Our final destination was probably the highlight of everything that we saw in Kenya. Reteti Elephant Sanctuary located in Samburu lands is the most fascinated elephant rescue project that is run by local Samburu community. It is unique and it’s mission is to reunite orphan elephant calves with their mothers or to return them back to their native lands, was enough to motivate us to bike these 800 km.

Do we really need to ride this?!

We continued north via Nyahururu and at the village of Gwakungu we took a little shortcut towards Nanyuki. Shortcut is called road C76. This so called road is another dirt track that sometimes is so beat up that you wander why it’s even called a road. OK, out of 78 km some stretches are not very bad but some are just mud puddles or pothole on top of the pothole and this can last for many kilometers 🙂 Now I just smile remembering this MOAB (mountain bike meka in USA) worthy challenge. Riding it was so much fun most of the time sometimes with a good dose of pain after you are furiously bouncing on top of the bike for a half an hour or more. Worth mentioning that first half of this streatch is generally downhill so that helps you get more motivated to pick this road.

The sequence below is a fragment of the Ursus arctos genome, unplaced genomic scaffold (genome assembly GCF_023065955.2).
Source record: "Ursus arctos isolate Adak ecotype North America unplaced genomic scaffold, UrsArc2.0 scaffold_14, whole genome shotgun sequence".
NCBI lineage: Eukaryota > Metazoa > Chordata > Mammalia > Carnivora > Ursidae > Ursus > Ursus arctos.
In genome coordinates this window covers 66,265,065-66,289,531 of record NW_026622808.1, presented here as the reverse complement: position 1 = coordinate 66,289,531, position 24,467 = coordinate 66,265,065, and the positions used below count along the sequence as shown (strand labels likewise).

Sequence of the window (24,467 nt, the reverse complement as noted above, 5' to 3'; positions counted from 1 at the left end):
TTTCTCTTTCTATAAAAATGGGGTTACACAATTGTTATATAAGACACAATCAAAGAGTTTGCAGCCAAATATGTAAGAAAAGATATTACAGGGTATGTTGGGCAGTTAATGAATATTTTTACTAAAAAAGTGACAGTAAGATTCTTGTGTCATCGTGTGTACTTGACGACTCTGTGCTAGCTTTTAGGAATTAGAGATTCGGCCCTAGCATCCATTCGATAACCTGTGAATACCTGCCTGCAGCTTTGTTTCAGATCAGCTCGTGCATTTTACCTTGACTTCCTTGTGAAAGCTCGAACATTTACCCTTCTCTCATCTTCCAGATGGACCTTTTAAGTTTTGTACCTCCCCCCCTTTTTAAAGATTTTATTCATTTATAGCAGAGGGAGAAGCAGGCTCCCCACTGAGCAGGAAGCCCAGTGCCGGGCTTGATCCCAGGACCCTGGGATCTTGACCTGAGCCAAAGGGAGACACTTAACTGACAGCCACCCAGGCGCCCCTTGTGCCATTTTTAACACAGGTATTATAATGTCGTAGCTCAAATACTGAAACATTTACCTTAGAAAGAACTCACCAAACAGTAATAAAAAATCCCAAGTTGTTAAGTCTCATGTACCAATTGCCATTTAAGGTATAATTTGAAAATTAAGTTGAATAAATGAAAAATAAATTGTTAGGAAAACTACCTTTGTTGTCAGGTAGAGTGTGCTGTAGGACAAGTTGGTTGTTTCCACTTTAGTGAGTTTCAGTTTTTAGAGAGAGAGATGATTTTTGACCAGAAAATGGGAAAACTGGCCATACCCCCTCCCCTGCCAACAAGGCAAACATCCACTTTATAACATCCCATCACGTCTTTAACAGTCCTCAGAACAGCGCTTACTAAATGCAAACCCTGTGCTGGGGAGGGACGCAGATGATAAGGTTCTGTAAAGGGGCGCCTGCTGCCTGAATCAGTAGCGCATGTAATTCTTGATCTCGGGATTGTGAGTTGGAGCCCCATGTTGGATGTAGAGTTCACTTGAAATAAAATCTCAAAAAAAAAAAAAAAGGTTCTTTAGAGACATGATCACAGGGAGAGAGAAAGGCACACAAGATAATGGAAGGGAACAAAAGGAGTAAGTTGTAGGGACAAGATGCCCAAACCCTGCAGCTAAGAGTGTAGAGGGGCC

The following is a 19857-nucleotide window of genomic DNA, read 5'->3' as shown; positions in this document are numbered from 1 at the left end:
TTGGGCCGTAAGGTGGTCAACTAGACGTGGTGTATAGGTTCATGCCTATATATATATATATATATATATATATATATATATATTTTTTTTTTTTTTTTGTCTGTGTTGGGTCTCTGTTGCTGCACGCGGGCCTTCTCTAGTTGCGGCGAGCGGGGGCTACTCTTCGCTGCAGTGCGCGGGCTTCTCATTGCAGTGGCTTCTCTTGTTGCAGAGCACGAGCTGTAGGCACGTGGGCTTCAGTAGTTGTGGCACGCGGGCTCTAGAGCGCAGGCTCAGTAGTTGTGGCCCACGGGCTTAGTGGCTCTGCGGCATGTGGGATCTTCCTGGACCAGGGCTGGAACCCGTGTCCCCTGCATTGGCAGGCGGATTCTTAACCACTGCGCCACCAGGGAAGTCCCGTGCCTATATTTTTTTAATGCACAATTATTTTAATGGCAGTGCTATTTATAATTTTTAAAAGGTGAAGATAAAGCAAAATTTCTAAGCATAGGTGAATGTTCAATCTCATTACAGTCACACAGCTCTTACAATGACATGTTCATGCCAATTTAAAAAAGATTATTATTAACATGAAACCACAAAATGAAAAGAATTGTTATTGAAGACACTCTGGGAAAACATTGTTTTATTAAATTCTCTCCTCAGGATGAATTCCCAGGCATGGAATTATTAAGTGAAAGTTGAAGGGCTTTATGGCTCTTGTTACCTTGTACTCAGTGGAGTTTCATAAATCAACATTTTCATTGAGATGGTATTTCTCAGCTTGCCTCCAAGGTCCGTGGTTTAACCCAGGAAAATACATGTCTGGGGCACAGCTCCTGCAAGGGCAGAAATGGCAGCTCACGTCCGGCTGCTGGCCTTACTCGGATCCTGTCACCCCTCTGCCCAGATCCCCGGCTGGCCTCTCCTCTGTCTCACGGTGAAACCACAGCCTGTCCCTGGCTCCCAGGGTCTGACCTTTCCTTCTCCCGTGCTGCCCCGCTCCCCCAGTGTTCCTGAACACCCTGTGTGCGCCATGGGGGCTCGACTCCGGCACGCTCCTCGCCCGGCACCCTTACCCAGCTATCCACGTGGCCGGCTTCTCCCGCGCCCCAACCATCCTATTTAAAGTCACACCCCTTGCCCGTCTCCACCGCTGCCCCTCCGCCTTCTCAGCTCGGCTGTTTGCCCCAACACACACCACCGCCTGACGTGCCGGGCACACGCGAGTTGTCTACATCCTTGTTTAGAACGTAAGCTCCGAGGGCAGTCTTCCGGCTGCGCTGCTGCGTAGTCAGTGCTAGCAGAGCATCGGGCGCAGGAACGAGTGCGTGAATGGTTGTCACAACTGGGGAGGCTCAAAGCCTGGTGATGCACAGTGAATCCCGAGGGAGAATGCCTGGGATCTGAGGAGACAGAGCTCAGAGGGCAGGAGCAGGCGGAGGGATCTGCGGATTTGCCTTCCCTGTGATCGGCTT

Another strong motivator for exploring off the beaten track is that by doing so, you have a slightly better chance of sporting some wildlife. We can confirm that for example road between Nakuru and Elmenteita or road C76 that leads into Nanyuki cuts through conservancies and there are some wild animals around. Zebras, buffalo, giraffe, various antilopes and warthog is quite easy to see even from the side of the road.